BASSMA: changing society

27 Nov

“I’m tired of the Lebanese pretending that everything is perfect.  I wanted to prove to them that it isn’t – and that only by admitting that, can we fight.”

These are the words of Sandra Klat, Lebanese founder of BASSMA (, a humanitarian organization that aims to assist social development and combat poverty in Beirut through the rehabilitation of its most important unit: The family.

Sandra established BASSMA – which means smile in Arabic – in November 2002.  It began as a food aid organization, providing monthly food packs to 35 families.  Over the last seven years, it has expanded into an institute that leads families towards self-sufficiency.  It now works with 135 families, all of whom are seen minimum on a weekly basis.  Considering that BASSMA is operated entirely by its volunteers, of whom there are currently around 50, one can understand Sandra’s frustration with society.

In an interview about life in Lebanon, a student of the Lebanese American University describes it as “a constant party.”  For her, quotidian existence provides her with beaching and skiing, trips to the beauty salon, hard work at university and hard partying to relieve it.  Asked whether poverty is a problem in Lebanon, she replied “probably.”

For Sandra, there is no “probably.”  A 2008 study found that 29% of the population(about one million Lebanese) live under the poverty line.  And yet homelessness and destitution remain neglected.   The richer counterpart of the population encounter these phenomenona in physical realization so rarely that the greater issue of poverty is easy to shelve.  “For them, it’s taboo.”  In a trend in a line with the widely-known Lebanese habit of not talking about the 15 year civil war, those who are not daily confronted by poor standards of living pretend that it does not exist.

It is for this reason that a large portion of BASSMA’s work is focused upon raising awareness.  BASSMA organizes regular awareness activities, based on the premise that “all citizens have the right to live in dignity in Lebanon.”  It is a premise with which few would disagree, but to which few in everyday life attend.

One such campaign is Kidswap, a scheme financed by the World Bank.  It enables the mixing of public and private school children, who would otherwise remain divided by their different statuses in society.  Kidswap teaches public school children to recognize and appreciate the advantages that they have, and also to respect disadvantaged children as equals.

A central part of BASSMA’s aim is to aid Lebanese social development.  The volunteers work only with families that BASSMA defines as “eventually able to be rehabilitated.”  For each family it develops an individual rehabilitation program; BASSMA then works intimately alongside the family for a minimum of three years.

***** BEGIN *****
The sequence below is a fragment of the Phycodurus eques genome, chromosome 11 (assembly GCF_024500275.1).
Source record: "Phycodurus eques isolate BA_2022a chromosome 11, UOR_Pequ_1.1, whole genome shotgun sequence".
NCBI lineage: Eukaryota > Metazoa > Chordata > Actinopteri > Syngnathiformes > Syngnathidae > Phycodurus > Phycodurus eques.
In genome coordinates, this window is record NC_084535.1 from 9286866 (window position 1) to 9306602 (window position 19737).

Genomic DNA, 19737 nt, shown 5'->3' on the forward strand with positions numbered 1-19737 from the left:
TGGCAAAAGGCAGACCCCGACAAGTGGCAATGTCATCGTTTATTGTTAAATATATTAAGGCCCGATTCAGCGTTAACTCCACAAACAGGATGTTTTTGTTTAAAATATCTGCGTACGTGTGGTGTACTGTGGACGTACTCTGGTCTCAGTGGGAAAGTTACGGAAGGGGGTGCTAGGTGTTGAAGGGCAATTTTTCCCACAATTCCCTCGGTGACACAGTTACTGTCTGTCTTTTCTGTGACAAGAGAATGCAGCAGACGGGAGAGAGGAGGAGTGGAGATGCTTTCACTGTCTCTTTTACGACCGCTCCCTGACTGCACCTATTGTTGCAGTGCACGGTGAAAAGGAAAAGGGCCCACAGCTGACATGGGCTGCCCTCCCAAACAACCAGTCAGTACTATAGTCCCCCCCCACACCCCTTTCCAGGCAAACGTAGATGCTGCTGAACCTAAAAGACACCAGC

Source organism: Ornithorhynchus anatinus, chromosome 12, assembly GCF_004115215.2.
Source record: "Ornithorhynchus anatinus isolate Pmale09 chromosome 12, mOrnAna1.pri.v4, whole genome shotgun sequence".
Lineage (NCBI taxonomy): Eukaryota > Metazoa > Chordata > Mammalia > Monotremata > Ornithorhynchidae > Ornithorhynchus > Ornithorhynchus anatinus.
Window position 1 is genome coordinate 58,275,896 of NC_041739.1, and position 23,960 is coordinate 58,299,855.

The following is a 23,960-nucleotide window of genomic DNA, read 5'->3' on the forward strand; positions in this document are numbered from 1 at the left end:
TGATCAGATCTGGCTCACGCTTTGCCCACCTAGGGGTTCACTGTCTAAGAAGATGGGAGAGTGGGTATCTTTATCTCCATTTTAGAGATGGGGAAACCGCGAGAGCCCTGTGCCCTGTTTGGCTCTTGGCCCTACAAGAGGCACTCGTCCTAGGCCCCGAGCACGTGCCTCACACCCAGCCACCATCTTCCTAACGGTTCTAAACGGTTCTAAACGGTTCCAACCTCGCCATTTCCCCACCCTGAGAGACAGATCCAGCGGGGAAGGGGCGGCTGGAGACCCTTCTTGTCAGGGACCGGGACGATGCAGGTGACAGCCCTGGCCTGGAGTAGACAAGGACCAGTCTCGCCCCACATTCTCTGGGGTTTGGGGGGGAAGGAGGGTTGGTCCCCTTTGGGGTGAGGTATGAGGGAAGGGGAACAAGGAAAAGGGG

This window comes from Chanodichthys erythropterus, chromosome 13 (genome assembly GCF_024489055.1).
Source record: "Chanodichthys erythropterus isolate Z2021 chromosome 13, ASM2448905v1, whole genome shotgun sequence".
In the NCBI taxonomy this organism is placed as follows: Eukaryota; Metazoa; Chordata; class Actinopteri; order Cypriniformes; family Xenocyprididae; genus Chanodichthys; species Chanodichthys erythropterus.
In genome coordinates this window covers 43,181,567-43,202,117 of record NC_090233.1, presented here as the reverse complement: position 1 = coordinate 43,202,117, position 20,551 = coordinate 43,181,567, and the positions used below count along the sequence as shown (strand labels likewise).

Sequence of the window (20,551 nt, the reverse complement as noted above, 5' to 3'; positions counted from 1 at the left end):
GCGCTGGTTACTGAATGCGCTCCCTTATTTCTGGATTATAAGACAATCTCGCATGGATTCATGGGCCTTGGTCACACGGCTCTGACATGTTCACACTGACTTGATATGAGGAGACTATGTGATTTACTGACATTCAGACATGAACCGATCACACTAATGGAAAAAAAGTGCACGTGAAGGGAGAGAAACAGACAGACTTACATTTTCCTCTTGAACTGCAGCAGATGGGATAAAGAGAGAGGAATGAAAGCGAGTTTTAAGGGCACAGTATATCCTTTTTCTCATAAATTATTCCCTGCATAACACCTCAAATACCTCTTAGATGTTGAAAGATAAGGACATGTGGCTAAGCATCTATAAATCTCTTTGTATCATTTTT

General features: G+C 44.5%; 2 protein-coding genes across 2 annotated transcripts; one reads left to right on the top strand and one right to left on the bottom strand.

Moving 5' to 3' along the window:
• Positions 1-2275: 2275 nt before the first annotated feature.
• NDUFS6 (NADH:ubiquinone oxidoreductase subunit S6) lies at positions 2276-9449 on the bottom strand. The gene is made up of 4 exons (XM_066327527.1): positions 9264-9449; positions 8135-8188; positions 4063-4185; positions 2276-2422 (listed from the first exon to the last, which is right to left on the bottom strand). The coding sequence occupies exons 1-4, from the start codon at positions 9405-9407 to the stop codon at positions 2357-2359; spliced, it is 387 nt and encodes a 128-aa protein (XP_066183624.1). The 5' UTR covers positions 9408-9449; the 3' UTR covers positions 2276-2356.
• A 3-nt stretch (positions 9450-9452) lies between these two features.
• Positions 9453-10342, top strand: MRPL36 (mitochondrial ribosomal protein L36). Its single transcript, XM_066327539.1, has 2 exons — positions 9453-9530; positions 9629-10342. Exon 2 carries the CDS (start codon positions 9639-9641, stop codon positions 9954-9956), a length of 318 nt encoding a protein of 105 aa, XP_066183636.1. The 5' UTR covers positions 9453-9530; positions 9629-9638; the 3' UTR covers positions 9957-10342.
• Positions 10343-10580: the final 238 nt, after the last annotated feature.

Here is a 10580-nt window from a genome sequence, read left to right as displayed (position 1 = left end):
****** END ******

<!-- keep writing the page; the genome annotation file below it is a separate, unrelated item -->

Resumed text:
Known as “assisted families,” the families BASSMA work with develop close bonds with their volunteers.  They help them in every aspect of their lives: every month the families are provided with food and hygiene packs; they are given interview practice and helped with CV composition; they are shown the most appropriate places to look for work and coordinated with employers in a matchmaking scheme reminiscent of online dating sites.  Ultimately, the objective is to restore each member of these families to a recognized, defined position in society.  Enabling them to have a social role restores their own confidence.

“The families are our families now,” says Sandra, matter-of-factly.  She has taken it upon herself and her organization to provide the care that the upper echelons of society may believe to be necessary, but do little to engender.

Aside from Klat, only three people, Nicole Maftoum, Kira Munk Wells and Michèle Sawaya, work at BASSMA.  In view of the many projects that BASSMA is pioneering, the size of the organization is remarkable.  Last year, they opened soup kitchens in Gemmayzeh and Sin El Fil.  They have an Employment Office and a Training Program, alongside their widespread awareness programs and fund-raising activities.

This, of course, is aside from the work with the families themselves.  Aspects of rehabilitation include food, medication, hospitalization, educational fees, employment and psychological follow-up.

The other plan is for geographical expansion.  BASSMA currently operates only in Greater Beirut; clearly, it is needed elsewhere.  While South Lebanon and the Bekaa are struggling in terms of social well-being, the most shocking statistics pertain to the North.  There, 38% of the population lives in poverty; of those, half live in conditions so destitute they are defined as “extreme.”

For BASSMA, the idea that there are two worlds in Lebanon, two levels of society – one rich, one poor – that do not mix and do not affect one another, is an acute inaccuracy.  Sandra defines poverty as “pervasive.  Even in the richest area, someone will be living beneath a store or something like that.”  The dichotomous nature of Lebanese society is not quite as distinct as it might pretend to be.


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